Lessons from Syria show that there is a genuine urgency to develop new international norms or understandings (e.g. in the form of a universal right to help) designed to refocus international efforts to assisting nonviolent resistance movements and preventing them from turning to arms. A global normative framework for helping nonviolent movements could also benefit from the establishment of an international rights-based institution devoted entirely to supporting civil resistance movements around the world. In the Syrian case, such an institution could have deployed small teams of veteran nonviolent volunteer-activists from the Arab-speaking region and more broadly from across the world to meet their younger, more inexperienced Syrian counterparts to share lessons from their respective struggles. The extended “train-the-trainers” program in different localities across Syria could have been devised to share practices and experiences among activists. When strict security measures made it difficult to facilitate the entry of trainers, commonly used and accessed online technology could have been used to disseminate information and address the bedeviling problem of how to plan a protracted nonviolent struggle. Other activities undertaken by a specialized international institution could include in this case distribution of Arabic-language educational toolkits that highlight aspects of civil resistance movements and explain what makes them historically more successful than their violent counterparts.

Providing technology and communication equipment including laptops, portable printers, satellite phones, and cameras without the usual bureaucratic red tape, could support nonviolent movements in spreading their messages faster and more effectively. Such assistance, according to a young Alawite female activist who was part of the 2011 uprising, would have been extremely helpful. “We were too poor to afford to buy computers, toners, printers that were needed to produce informational brochures to break government propaganda.” During the government’s nationwide shutdowns of the Internet, the availability of inexpensive, subsidized, and secure satellite technology to coordinate protests among activists inside the country and communicate with the outside world would be particularly useful. Other valuable support from the international community would include access for activists to mainstream media or support in setting up local radio or TV broadcasts so that activists could beam information about the achievements, progress, and challenges on the nonviolent battlefield. Provisions of such technology and resources would benefit from greater discretionary powers given to diplomats on the ground by their own capitals. A major impediment that Robert Ford, the former US ambassador to Syria, found in his work was a lack of autonomy in decision-making. He recalled, for example, spending time in “long meetings to debate small issues, such as which Syrian opposition members he could meet with and whether it was okay to give cell phones, media training and management classes to a local Syrian government council controlled by the opposition.”29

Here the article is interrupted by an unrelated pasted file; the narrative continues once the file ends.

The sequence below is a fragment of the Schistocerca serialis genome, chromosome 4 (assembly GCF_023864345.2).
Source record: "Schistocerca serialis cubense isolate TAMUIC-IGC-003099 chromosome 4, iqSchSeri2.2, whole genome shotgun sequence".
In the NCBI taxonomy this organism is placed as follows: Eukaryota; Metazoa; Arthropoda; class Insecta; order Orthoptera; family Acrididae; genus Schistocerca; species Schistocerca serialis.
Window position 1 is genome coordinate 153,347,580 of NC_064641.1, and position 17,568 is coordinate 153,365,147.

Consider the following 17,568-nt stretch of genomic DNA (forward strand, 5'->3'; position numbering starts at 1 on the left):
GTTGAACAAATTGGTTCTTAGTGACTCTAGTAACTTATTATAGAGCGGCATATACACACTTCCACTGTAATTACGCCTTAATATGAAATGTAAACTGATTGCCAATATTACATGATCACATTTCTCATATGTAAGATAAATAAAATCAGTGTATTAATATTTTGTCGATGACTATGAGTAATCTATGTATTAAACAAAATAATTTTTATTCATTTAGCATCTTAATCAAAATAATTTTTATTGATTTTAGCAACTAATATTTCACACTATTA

Finally, benchmarks of the progress of civil resistance could be set up to assess levels of defections, increases in civic mobilization and participation, and government responses including any concessions as well as the toll from repression, and costs to society. These benchmarks could be used to compel those advocating military solutions to explain and show how they could achieve more and with lower costs. In the Syrian case, millions of small handheld radio and TV devices could have been distributed to the public, making it easier to reach out to hesitant minorities with messages of unity and cooperation.